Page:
Rep. Michael Grimm, who represents New York’s 11th Congressional District, was arraigned Monday in Federal District Court in Brooklyn on 20 counts, including mail, wire and tax fraud. At this point, it looks as if Grimm will fight the charges and run for re-election; with the filing deadline past, he’ll probably be the Republican nominee. Most handicappers, including those from Cook Political Report and Rothenberg Political Report, have moved the race to leaning Democratic.
Although I have no doubt that Grimm, 44, is now in a lot more danger of losing, he still has a chance of winning. The congressman, who is serving his second term, won his seat by 5.4 percentage points in 2012. But research by Nicholas Chad Long of St. Edward’s University (“The Impact of Incumbent Scandals on Senate Elections, 1974-2008”) found that incumbent senators accused of financial improprieties were hurt the least compared with those linked to other types of scandals, such as those involving abuse of power or sex. And prosecutors have said the crimes Grimm is charged with occurred before he ran for office.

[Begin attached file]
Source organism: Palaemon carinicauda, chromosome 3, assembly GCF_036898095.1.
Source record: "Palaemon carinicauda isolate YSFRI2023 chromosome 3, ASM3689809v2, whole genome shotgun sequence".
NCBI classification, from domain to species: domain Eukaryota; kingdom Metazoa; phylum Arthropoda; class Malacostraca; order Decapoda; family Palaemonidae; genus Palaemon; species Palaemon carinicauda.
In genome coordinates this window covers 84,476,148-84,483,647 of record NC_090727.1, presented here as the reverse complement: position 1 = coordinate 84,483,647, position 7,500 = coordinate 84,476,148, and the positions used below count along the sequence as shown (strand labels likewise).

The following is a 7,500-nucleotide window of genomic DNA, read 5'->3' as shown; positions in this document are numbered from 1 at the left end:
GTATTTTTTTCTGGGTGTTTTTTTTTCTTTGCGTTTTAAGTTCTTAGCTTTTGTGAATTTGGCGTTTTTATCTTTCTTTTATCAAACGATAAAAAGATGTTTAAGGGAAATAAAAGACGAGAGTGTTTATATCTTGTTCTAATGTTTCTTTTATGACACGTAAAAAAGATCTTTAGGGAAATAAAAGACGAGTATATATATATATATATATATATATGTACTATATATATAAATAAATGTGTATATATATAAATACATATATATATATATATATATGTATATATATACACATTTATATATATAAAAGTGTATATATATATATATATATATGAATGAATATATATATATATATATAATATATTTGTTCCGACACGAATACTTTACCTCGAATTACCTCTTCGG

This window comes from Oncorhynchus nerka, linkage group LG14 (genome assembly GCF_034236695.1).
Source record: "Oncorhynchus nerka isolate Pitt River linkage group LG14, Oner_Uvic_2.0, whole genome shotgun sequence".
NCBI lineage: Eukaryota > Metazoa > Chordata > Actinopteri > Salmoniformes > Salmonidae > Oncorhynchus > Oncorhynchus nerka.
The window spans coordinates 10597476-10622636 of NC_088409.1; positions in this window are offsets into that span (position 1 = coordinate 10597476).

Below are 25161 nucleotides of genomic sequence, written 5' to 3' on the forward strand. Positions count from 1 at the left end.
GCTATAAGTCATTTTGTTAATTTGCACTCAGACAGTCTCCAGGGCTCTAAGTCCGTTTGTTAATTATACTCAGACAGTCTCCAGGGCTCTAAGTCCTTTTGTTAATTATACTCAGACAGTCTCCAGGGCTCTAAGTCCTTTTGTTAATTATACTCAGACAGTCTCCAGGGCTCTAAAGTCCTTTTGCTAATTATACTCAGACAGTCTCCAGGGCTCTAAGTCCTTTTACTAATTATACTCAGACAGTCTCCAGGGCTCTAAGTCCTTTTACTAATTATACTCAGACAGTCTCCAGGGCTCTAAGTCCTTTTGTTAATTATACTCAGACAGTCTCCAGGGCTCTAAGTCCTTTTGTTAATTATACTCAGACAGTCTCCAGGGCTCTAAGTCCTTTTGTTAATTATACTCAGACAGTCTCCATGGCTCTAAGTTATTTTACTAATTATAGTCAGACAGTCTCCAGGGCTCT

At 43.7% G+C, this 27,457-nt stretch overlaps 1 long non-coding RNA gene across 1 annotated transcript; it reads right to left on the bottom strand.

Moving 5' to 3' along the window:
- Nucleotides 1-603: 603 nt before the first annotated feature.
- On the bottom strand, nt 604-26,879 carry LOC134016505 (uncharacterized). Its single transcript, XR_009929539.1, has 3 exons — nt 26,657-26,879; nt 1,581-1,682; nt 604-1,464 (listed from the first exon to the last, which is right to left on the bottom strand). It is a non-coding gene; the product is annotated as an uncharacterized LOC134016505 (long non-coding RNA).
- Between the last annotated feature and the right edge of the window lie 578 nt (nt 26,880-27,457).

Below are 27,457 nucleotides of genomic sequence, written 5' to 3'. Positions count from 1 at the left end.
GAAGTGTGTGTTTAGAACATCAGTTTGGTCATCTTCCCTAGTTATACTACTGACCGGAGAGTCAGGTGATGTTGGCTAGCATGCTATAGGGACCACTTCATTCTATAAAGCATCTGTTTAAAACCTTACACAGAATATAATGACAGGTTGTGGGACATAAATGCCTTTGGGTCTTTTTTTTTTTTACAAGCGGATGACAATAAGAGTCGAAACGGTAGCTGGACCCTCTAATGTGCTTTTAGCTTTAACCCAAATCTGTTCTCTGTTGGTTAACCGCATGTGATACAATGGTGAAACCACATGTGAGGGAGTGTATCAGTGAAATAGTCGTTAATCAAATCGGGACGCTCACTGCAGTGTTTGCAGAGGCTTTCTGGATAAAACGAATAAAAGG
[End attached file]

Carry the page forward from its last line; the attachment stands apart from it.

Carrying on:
Per Long’s findings, Grimm’s 5.4-point victory would, on average, turn into a 3.2-point defeat if we take the indictment into account. That is, there would be a little less than a 9-point penalty. So, Grimm is not a favorite, but he’s not necessarily a goner. An earlier study on House incumbents reveals slightly less of an effect.
But the calculation has a large margin of error — and there are other factors working in Grimm’s favor. Grimm’s opponent, Domenic Recchia Jr., is reliant on a Democratic base that includes a large percentage of Asians and Latinos. Just under 16 percent of New York’s 11th District — which includes Staten Island and a silver of Brooklyn — is Latino, and about 13 percent is Asian. Historically, Hispanics and Asian Americans have composed a lower percentage of the electorate in midterms than in presidential cycles. That might help Grimm on the margin.
We should probably wait on at least one poll to get a clearer lay of the land. The congressman may very well lose in a rout (especially if the scandal deepens), but history suggests that the race may be closer than one would think.